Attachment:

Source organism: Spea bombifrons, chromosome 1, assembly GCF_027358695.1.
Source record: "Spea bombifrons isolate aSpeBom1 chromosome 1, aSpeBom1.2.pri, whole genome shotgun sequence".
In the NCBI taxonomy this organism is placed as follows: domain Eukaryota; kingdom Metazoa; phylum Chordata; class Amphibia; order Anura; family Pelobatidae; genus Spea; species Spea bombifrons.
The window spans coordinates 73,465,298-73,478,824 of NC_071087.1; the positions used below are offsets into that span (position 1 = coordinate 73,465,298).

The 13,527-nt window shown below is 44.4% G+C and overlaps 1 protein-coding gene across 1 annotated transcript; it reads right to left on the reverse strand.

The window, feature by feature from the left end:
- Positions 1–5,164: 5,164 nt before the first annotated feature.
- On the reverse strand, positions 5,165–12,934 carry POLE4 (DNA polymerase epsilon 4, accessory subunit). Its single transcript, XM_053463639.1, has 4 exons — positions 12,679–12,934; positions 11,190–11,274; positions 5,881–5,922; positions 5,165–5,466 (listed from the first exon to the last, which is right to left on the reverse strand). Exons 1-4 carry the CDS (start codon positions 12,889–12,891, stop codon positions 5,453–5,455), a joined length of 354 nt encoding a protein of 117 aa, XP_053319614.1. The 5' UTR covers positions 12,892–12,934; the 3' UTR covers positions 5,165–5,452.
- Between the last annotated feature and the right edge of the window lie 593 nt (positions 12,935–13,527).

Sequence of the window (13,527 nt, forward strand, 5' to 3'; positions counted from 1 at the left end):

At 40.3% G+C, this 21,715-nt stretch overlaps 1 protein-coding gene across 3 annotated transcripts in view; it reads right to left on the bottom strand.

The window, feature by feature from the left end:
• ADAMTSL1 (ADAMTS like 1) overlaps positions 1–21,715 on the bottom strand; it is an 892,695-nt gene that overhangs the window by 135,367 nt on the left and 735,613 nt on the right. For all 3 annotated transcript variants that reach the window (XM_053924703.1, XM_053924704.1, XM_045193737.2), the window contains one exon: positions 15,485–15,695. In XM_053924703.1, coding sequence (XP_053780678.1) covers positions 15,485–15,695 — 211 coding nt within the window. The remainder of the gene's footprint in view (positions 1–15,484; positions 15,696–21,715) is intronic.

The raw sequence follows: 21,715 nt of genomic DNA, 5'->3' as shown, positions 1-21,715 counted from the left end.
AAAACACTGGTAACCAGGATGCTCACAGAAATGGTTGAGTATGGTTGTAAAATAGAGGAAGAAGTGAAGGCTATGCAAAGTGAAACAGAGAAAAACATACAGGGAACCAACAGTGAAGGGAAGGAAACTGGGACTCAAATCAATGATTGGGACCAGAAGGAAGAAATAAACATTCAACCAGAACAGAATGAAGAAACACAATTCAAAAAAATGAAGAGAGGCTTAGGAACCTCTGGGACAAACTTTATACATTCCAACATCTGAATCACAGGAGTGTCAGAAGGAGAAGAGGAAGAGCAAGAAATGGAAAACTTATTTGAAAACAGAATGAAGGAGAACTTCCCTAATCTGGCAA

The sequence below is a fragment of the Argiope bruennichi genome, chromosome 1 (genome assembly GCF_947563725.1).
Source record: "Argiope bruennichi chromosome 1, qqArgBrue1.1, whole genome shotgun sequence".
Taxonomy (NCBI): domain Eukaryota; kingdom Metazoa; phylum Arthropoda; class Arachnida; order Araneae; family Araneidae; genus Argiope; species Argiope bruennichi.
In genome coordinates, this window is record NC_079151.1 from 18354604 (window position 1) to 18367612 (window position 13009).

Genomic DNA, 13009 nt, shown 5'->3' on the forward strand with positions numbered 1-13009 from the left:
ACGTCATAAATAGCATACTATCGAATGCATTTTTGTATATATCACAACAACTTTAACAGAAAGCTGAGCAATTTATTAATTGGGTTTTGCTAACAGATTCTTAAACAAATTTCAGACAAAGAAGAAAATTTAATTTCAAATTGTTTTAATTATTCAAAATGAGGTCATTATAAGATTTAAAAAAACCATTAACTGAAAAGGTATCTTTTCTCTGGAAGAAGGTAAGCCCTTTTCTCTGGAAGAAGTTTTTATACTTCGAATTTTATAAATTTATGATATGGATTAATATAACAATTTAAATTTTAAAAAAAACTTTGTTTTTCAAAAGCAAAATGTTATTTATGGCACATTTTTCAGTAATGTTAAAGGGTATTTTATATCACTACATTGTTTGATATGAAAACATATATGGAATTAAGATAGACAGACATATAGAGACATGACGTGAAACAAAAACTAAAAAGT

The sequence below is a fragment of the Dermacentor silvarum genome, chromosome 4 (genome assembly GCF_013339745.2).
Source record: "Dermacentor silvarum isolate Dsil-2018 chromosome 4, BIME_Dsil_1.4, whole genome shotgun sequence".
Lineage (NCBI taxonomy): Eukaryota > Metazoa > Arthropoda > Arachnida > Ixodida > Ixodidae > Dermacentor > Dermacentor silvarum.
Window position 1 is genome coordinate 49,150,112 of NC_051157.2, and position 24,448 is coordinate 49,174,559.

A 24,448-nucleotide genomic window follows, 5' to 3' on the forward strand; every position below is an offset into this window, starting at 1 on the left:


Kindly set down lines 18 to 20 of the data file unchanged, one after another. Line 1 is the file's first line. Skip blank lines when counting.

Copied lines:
Taxonomy (NCBI): domain Eukaryota; kingdom Metazoa; phylum Arthropoda; class Arachnida; order Araneae; family Araneidae; genus Argiope; species Argiope bruennichi.
In genome coordinates, this window is record NC_079151.1 from 18354604 (window position 1) to 18367612 (window position 13009).

Genomic DNA, 13009 nt, shown 5'->3' on the forward strand with positions numbered 1-13009 from the left: